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Absorption and metabolism of fructose by rat jejunum.

By P A Holloway and D S Parsons


The absorption and metabolism of fructose was investigated in the vascularly perfused jejunum of fructose-fed rats. With 10 mM-glutamate and 10 mM-fructose in the lumen, the viability of the tissue is maintained and fructose is absorbed and utilized at high rates. With 28 mM-fructose in the lumen, glucose appears in the vascular bed. With 10 mM- or 28 mM-fructose in the presence of 10 mM- or mM-glucose in the lumen, the fructose absorption is decreased. From 10 mM- or 28 mM-sucrose in the lumen, fructose uptake is also less than from the equivalent concentration of free fructose. The rate of appearance of fructose in the vascular bed is independent of the source of fructose from which it is derived. In the presence of glucose, either free or as sucrose, there is a marked decrease in the utilization of fructose, defined as the difference between that absorbed by the jejunum and that transported unchanged into the vascular bed. In all cases about half of the carbohydrate absorbed from the lumen is converted into lactate, most of which is secreted into the blood. The absorption of glucose and the rate of vascular appearance of glucose from glucose in the lumen are about 1.5 times greater than those of fructose from fructose in the lumen. It is concluded: firstly, that fructose uptake from the lumen of rat jejunum is determined by its concentration and by the demand for it as a fuel for the intestine, a demand that is severely decreased in the presence of glucose; secondly, that in the vascularly perfused jejunum there is no evident kinetic advantage for uptake of fructose or glucose from sucrose rather than from free monosaccharide in the lumen; thirdly, that some fructose can be converted into glucose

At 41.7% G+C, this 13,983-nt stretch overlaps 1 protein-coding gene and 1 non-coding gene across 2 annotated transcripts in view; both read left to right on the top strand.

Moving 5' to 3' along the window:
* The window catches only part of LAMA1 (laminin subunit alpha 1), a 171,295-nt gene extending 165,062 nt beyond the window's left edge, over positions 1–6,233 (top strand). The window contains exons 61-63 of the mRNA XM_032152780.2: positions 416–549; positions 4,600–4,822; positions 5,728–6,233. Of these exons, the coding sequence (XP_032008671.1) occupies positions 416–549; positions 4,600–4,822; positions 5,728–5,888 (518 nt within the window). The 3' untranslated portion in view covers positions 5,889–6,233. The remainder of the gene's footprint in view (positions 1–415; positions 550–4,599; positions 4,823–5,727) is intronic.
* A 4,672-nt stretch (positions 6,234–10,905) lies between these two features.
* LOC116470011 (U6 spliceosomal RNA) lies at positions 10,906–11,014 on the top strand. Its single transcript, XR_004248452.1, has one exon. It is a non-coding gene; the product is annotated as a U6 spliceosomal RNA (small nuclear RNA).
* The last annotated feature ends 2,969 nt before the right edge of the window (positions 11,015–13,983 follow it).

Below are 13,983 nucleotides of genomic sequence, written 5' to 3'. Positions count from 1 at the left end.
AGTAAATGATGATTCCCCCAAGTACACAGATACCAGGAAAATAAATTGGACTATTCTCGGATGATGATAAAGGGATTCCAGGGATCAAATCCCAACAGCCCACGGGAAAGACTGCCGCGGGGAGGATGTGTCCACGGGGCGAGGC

Topics: Research Article
Year: 1984
DOI identifier: 10.1042/bj2220057
OAI identifier:
Provided by: PubMed Central
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